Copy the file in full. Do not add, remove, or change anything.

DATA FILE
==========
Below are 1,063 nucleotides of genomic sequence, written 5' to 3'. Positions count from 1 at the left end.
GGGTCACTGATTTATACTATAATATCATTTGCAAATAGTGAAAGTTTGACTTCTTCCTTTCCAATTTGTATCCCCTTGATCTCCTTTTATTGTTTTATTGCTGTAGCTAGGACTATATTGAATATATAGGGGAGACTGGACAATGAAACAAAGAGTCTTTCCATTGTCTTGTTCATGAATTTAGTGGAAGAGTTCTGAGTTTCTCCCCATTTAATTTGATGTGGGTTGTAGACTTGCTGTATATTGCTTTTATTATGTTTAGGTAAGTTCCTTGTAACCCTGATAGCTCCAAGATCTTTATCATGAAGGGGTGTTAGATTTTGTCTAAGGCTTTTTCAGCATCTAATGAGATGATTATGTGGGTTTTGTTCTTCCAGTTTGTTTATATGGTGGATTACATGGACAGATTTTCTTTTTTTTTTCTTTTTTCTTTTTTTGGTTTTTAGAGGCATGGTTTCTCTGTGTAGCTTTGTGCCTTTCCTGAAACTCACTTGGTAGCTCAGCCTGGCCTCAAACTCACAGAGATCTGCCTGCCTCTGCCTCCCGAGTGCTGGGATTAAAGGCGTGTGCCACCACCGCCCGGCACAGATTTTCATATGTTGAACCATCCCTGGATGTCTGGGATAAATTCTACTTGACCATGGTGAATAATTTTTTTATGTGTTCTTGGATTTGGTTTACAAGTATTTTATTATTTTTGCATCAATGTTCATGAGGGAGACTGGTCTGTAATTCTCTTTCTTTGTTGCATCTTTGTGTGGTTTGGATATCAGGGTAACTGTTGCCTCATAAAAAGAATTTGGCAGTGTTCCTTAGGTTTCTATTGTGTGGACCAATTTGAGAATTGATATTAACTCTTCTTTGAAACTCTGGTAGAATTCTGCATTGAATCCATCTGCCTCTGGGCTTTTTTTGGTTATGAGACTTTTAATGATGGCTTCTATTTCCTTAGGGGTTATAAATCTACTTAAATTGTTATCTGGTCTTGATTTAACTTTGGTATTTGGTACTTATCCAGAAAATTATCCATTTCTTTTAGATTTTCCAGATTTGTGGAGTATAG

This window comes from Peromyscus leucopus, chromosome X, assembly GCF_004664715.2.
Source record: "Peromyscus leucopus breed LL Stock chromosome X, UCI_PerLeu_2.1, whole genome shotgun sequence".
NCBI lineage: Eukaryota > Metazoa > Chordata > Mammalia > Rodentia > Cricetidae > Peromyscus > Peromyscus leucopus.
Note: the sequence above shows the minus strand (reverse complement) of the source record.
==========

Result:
Below are 1,063 nucleotides of genomic sequence, written 5' to 3'. Positions count from 1 at the left end.
GGGTCACTGATTTATACTATAATATCATTTGCAAATAGTGAAAGTTTGACTTCTTCCTTTCCAATTTGTATCCCCTTGATCTCCTTTTATTGTTTTATTGCTGTAGCTAGGACTATATTGAATATATAGGGGAGACTGGACAATGAAACAAAGAGTCTTTCCATTGTCTTGTTCATGAATTTAGTGGAAGAGTTCTGAGTTTCTCCCCATTTAATTTGATGTGGGTTGTAGACTTGCTGTATATTGCTTTTATTATGTTTAGGTAAGTTCCTTGTAACCCTGATAGCTCCAAGATCTTTATCATGAAGGGGTGTTAGATTTTGTCTAAGGCTTTTTCAGCATCTAATGAGATGATTATGTGGGTTTTGTTCTTCCAGTTTGTTTATATGGTGGATTACATGGACAGATTTTCTTTTTTTTTTCTTTTTTCTTTTTTTGGTTTTTAGAGGCATGGTTTCTCTGTGTAGCTTTGTGCCTTTCCTGAAACTCACTTGGTAGCTCAGCCTGGCCTCAAACTCACAGAGATCTGCCTGCCTCTGCCTCCCGAGTGCTGGGATTAAAGGCGTGTGCCACCACCGCCCGGCACAGATTTTCATATGTTGAACCATCCCTGGATGTCTGGGATAAATTCTACTTGACCATGGTGAATAATTTTTTTATGTGTTCTTGGATTTGGTTTACAAGTATTTTATTATTTTTGCATCAATGTTCATGAGGGAGACTGGTCTGTAATTCTCTTTCTTTGTTGCATCTTTGTGTGGTTTGGATATCAGGGTAACTGTTGCCTCATAAAAAGAATTTGGCAGTGTTCCTTAGGTTTCTATTGTGTGGACCAATTTGAGAATTGATATTAACTCTTCTTTGAAACTCTGGTAGAATTCTGCATTGAATCCATCTGCCTCTGGGCTTTTTTTGGTTATGAGACTTTTAATGATGGCTTCTATTTCCTTAGGGGTTATAAATCTACTTAAATTGTTATCTGGTCTTGATTTAACTTTGGTATTTGGTACTTATCCAGAAAATTATCCATTTCTTTTAGATTTTCCAGATTTGTGGAGTATAG

This window comes from Peromyscus leucopus, chromosome X, assembly GCF_004664715.2.
Source record: "Peromyscus leucopus breed LL Stock chromosome X, UCI_PerLeu_2.1, whole genome shotgun sequence".
NCBI lineage: Eukaryota > Metazoa > Chordata > Mammalia > Rodentia > Cricetidae > Peromyscus > Peromyscus leucopus.
Note: the sequence above shows the minus strand (reverse complement) of the source record.